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Audubon Park and The Fly

Audubon ParkHome to about 150 oak trees, some of which have stood proudly over the area for more than 250 years, Audubon Park is one of the most beloved greenspaces in New Orleans. Located Uptown, the park stretches from St. Charles Ave, where it faces Tulane and Loyola universities, past Magazine St and to the Mississippi River, where it ends at The Fly behind Audubon Zoo.


If the oak trees themselves haven’t been witness to enough of New Orleans history, the park itself has its own rich backstory that contributes to local lore. Before becoming public grounds in 1850, the area was the young nation’s first commercial sugar plantation founded by New Orleans’ first mayor, Etienne de Boré, and before that, Native Americans called the land home. The park was a hotbed for activity in the Civil War, serving as a Confederate camp, Union hospital, and the activation site for the 9th Calvary, the “Buffalo Soldiers.”

In 1871, the city acquired and made improvements to the land to create an urban park, called Upper Park, to be the site of The World’s Industrial and Cotton Centennial Exposition of 1884, which would be the first world fair hosted by Louisiana. In 1886, city planners renamed the park to Audubon Park in tribute to artist and naturalist John James Audubon, the famous painter known for his “Birds of America”. In the late 19th century, landscape architect John Charles Olmsted, whose firm designed New York’s Central Park, transformed Audubon Park from swamplands into the scenic beauty it is today.


One of the most visible features of the park is the 1.8-mile paved jogging path that meanders through much of the length of the park, open from 5 a.m. to 10 p.m., where locals and visitors can be found taking scenic strolls, walking their dogs, or running, cycling, or rollerblading for fun and fitness. Audubon Park also offers three playgrounds and a swing set to complement its wide open spaces for picnics and play, perfect for families with active kids.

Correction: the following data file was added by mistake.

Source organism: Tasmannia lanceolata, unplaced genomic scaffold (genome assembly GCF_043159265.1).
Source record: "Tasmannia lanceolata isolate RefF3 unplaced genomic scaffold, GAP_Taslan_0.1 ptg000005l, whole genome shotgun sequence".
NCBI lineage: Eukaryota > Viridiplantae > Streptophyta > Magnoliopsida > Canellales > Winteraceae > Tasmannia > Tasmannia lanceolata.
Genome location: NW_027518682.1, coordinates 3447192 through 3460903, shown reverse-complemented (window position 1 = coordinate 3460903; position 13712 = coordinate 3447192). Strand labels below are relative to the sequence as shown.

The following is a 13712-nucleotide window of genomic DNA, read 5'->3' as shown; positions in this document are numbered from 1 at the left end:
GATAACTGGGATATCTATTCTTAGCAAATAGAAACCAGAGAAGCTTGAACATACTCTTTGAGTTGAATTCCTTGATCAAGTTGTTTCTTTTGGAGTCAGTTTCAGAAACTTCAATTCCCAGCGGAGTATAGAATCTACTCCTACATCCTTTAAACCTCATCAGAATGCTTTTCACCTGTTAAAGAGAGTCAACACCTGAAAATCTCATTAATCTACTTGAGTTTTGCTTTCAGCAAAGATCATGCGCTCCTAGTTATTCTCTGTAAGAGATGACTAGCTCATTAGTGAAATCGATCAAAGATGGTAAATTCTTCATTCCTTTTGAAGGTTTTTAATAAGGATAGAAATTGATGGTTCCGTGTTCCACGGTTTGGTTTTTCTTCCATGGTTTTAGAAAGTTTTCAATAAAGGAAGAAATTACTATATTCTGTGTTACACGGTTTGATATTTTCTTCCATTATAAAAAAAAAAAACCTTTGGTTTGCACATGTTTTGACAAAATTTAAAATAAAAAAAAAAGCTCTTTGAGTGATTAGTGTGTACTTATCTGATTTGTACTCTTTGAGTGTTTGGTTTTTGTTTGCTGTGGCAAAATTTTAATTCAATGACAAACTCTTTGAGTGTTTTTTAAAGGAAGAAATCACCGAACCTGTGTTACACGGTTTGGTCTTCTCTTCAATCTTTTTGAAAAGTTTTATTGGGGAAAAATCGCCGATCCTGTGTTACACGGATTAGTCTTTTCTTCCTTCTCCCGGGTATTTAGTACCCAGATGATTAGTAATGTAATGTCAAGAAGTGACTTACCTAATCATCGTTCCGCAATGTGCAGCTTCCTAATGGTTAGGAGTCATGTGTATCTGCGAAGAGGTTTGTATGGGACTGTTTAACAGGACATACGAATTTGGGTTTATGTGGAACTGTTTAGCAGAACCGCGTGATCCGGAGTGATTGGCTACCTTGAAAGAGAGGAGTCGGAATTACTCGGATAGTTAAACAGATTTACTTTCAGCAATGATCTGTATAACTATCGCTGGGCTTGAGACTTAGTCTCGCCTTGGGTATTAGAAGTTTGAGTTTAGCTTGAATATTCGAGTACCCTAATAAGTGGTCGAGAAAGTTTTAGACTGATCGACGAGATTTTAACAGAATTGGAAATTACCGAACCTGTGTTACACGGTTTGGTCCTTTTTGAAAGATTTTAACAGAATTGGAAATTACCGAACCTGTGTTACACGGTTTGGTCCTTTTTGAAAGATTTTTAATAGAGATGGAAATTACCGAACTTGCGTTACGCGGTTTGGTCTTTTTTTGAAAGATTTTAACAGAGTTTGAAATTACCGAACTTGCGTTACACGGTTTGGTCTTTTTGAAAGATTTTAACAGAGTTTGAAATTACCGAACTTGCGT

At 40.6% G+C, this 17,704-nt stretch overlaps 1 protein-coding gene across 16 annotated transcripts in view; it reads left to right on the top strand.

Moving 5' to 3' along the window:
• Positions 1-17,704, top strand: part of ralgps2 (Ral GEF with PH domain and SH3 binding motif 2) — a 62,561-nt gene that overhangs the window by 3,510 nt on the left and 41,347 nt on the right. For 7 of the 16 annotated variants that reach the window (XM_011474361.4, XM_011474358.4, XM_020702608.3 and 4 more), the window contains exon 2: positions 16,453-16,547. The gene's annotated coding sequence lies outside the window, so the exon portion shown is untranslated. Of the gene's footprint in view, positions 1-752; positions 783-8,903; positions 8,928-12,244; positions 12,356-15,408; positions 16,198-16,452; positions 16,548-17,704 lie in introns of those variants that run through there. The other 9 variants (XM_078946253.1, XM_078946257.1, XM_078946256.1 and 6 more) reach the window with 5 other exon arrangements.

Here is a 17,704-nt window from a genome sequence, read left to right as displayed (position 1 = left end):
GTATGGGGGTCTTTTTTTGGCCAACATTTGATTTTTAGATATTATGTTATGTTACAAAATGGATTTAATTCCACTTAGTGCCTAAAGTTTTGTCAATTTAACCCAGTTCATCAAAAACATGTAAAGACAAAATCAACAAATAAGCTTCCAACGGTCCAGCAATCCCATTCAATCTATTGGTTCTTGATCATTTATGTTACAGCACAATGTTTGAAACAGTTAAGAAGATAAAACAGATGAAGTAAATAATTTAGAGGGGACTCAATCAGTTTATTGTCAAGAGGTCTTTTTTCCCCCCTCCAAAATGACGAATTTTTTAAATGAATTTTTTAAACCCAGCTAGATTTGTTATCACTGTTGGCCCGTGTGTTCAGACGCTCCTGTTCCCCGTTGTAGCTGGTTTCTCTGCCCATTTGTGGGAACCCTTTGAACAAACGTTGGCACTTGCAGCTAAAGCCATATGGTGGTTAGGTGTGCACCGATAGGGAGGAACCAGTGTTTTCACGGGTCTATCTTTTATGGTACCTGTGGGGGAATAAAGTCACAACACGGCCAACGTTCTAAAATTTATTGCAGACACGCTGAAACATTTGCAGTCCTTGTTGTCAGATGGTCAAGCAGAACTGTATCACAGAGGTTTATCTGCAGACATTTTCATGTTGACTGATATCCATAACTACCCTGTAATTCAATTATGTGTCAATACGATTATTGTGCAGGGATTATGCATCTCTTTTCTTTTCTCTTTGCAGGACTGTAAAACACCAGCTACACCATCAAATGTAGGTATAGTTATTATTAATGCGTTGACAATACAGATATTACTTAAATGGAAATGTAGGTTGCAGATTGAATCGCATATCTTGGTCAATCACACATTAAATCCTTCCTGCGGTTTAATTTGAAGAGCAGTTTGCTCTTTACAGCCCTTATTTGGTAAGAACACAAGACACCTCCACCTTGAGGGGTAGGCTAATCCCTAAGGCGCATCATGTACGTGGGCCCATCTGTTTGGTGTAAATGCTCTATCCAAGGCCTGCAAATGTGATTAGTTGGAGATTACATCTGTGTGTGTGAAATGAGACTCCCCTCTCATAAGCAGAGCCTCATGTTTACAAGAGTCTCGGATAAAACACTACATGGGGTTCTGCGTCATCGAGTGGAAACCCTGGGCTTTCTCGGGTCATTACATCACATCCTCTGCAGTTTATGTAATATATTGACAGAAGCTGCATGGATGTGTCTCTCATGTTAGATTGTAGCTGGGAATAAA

Bird Island, formally named Ochsner Island, is an island in the center of Audubon Park Lagoon that houses a prominent rookery featuring hundreds of birds’ nests each year, and it has been a part of Audubon Park for over a century. Species range from varieties of egrets and herons to the double-crested cormorant and anhinga.

One stately oak tree that stands out from the rest is the Tree of Life, whose branches stretch down low and whose roots are nature-made for easy climbing. The picturesque area frequently plays host to weddings, yoga classes, and a variety of other events. Nearby, The Labyrinth is a permanent circular ground structure with a winding path that has been seen as a sacred place for meditation and healing.

Love a good game of golf? Since 1898, the Audubon Golf Course has hosted amateurs, professionals, and tournaments in addition to offering a café at the Audubon Golf Clubhouse and Audubon’s Pro Shop for all golfing necessities. The park is also home to 10 clay tennis courts open for public play seven days a week starting at 8 a.m. until 5 p.m. through 7 p.m. depending on the day. Horse enthusiasts will love the state-of-the-art Cascade Stables riding facility, which is open for riding lessons by appointment for ages four to adult everyday but Mondays. Across the street from the golf course is the Whitney M. Young Memorial Pool, which is seasonally open to the public.

The Fly

At the far end of Audubon Park from St. Charles Ave and behind the Audubon Zoo, The Riverview, known to locals as “The Fly,” stretches along the Mississippi River and is greenspace perfect for relaxing, having a picnic lunch, crawfish boil, barbecue, tossing a frisbee, or watching the sunset over the river. The Fly also features athletic fields, including fields for soccer, rugby, lacrosse, and flag football, in addition to five baseball diamonds, including the Whitney Bank Miracle League Field, which is built on a rubberized surface designed for children with special needs to play. The Fly gets its name from the former butterfly-shaped river viewing shelter that was built in the 1960s but demolished in the 1980s.

Hop on the St. Charles streetcar or take a ride down Magazine St from the downtown area to enjoy all that Audubon Park and its majestic Spanish moss-covered oak trees have to offer.